When it came time for us to get serious about making audio books of our curriculum, we explored various options, including setting up a simple sound studio at our office. However, Ray also went online to find out what might be possible in our area. He tried to contact two or three semi-local studios, plus one in a suburb of Music City, USA, and another smack-dab in the middle of Music City in the famous Music Row district where many famous stars have recorded their music.
A studio in Nashville’s Music Row impressed Ray the most; and to our surprise, it was an economical option. We decided to let the professionals do what they know best. I love to listen to books read by the author. Ray and I both wanted to record the books ourselves, but were unsure if our voices would work, so we came for a test run back in January. The sound engineer assured us we could do it. We recorded for three days in February; yesterday was day four.
This has been fun for Ray and me both. One special treat has been getting to know our amazing engineer. He is so patient with us newbies. We have also enjoyed getting to spend time with the studio interns. I’ve visited with a young man from California and a young woman from Connecticut. Today I met a young woman from “Jersey.” I was expecting to learn that the other new intern I met today was from one of those states or another one, but, to my surprise, he is from Sweden. I’ll call him Karl.
Twenty-three-year-old Karl wants to be involved in music, so he arranged for an internship where else but Nashville, Tennessee? When he arrived one week ago, it was his first trip to the United States. Ray asked him what surprised him about America. He said that there are so many American influences in Sweden through music, television, and movies, that he feels as if he is in a movie and this feels very strange.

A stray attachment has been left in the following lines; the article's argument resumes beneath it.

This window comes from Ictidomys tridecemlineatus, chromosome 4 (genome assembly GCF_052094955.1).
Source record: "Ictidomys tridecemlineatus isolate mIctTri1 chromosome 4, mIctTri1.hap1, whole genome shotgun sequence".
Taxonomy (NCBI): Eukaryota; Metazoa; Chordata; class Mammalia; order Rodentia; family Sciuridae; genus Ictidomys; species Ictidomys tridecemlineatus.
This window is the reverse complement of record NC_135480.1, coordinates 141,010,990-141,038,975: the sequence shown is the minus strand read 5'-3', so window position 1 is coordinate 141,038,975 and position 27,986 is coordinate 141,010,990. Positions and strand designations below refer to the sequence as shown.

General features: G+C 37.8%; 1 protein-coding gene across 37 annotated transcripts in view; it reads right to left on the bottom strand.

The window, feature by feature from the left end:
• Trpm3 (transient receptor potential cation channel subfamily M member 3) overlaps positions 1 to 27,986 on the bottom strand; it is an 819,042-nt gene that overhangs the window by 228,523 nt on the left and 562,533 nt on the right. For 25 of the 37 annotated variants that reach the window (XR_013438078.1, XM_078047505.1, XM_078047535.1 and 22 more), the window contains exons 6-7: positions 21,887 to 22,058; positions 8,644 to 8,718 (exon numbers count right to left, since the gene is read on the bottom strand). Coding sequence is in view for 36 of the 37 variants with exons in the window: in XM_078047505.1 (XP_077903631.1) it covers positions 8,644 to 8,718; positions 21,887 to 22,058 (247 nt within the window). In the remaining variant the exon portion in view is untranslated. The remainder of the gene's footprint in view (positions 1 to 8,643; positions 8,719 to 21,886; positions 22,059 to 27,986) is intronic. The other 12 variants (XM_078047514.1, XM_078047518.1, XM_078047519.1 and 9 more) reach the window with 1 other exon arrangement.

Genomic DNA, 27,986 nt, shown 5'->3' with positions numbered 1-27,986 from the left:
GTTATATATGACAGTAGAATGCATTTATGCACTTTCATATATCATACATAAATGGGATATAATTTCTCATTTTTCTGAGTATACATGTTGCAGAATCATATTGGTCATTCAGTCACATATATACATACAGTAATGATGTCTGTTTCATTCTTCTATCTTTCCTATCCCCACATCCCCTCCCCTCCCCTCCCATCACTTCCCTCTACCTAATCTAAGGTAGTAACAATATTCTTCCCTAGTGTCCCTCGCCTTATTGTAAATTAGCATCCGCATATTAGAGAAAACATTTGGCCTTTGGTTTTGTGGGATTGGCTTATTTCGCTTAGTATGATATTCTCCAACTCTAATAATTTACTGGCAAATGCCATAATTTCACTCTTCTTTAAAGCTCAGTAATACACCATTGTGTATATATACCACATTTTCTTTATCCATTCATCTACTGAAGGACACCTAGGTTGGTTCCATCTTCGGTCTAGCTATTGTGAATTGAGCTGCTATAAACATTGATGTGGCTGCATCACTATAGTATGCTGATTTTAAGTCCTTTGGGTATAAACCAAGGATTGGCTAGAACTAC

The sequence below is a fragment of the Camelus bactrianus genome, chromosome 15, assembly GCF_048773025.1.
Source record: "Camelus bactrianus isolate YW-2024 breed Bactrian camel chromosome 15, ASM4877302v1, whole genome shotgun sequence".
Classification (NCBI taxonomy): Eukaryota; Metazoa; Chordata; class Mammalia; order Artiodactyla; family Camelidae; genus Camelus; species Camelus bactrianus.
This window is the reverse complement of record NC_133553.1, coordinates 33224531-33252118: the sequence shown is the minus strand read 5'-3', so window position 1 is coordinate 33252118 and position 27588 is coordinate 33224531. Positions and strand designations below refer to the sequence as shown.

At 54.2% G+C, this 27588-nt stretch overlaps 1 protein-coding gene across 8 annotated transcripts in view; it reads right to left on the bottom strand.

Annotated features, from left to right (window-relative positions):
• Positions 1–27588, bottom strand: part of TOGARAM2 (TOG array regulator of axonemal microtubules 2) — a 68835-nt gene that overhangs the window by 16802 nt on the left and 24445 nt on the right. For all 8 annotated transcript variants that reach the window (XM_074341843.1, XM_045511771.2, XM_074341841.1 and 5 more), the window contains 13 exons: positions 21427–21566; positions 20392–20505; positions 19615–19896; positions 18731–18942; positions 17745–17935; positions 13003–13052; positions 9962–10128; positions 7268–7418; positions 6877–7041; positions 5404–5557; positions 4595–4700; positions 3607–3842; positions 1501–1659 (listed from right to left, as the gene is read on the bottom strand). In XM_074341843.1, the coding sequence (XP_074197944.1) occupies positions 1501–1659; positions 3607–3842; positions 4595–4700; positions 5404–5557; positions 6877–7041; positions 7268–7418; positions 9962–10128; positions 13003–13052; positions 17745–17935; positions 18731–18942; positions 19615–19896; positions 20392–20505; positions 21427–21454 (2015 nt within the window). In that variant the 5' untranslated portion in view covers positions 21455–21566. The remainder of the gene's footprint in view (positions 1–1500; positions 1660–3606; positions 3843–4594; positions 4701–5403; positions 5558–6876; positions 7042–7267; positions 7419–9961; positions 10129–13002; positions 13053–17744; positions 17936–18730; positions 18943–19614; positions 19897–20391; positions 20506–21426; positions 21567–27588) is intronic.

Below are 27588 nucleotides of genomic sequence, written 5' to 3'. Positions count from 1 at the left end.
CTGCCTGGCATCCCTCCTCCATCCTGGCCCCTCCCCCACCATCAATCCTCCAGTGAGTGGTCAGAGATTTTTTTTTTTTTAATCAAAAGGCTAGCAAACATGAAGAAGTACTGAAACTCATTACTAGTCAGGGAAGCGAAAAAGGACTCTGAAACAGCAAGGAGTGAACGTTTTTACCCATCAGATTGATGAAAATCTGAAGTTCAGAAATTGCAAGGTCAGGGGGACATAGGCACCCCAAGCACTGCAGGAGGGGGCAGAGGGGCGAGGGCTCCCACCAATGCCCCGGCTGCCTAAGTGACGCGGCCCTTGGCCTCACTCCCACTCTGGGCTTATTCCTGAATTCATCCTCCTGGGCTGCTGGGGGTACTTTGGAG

Another expected, but still strange, reality to Karl is that we all speak English so well. He’s used to people speaking English as a second language, but people here know it so well. It boggles his mind. Karl’s internship lasts for two and a half months, so he’s got a while to listen to folks speak English well in a movie that keeps on rolling.
Musicians have been recording at this studio for almost fifty years. Its decor is not fancy but the wood and the carpets and the sound boards and all the other stuff needed to record beautiful sound is there. It works. Riders in the Sky came here to record the sound track for Toy Story. The studio has captured the voices of Bill Gaither, Stephen Curtis Chapman, Michael W. Smith, the Oak Ridge Boys, and even Elvis Presley, plus many other stars.
One of the things I noticed on the first day of recording was that the restroom was clean and its trash can was empty. I soon learned that is a job for the interns. They also run errands for the staff and whoever is recording there. The first time an intern went to pick up our supper, he brought my carry-out to me on a real plate. When you leave dirty dishes in the tiny kitchen sink in the tiny lounge, they don’t stay there long. That’s another job for the interns.
Students come all the way from California, Connecticut, New Jersey, and Sweden for this on-the-job training in Nashville. It’s worth it to them to be here.
This way of training makes sense, and it works. Our engineer was once an intern at this studio and his assistant is a former intern, as well.
The internship is a tried and true method. It’s the method Jesus used when He trained the Twelve. And it’s the method you are using with your children.
And He appointed twelve,
so that they would be with Him . . .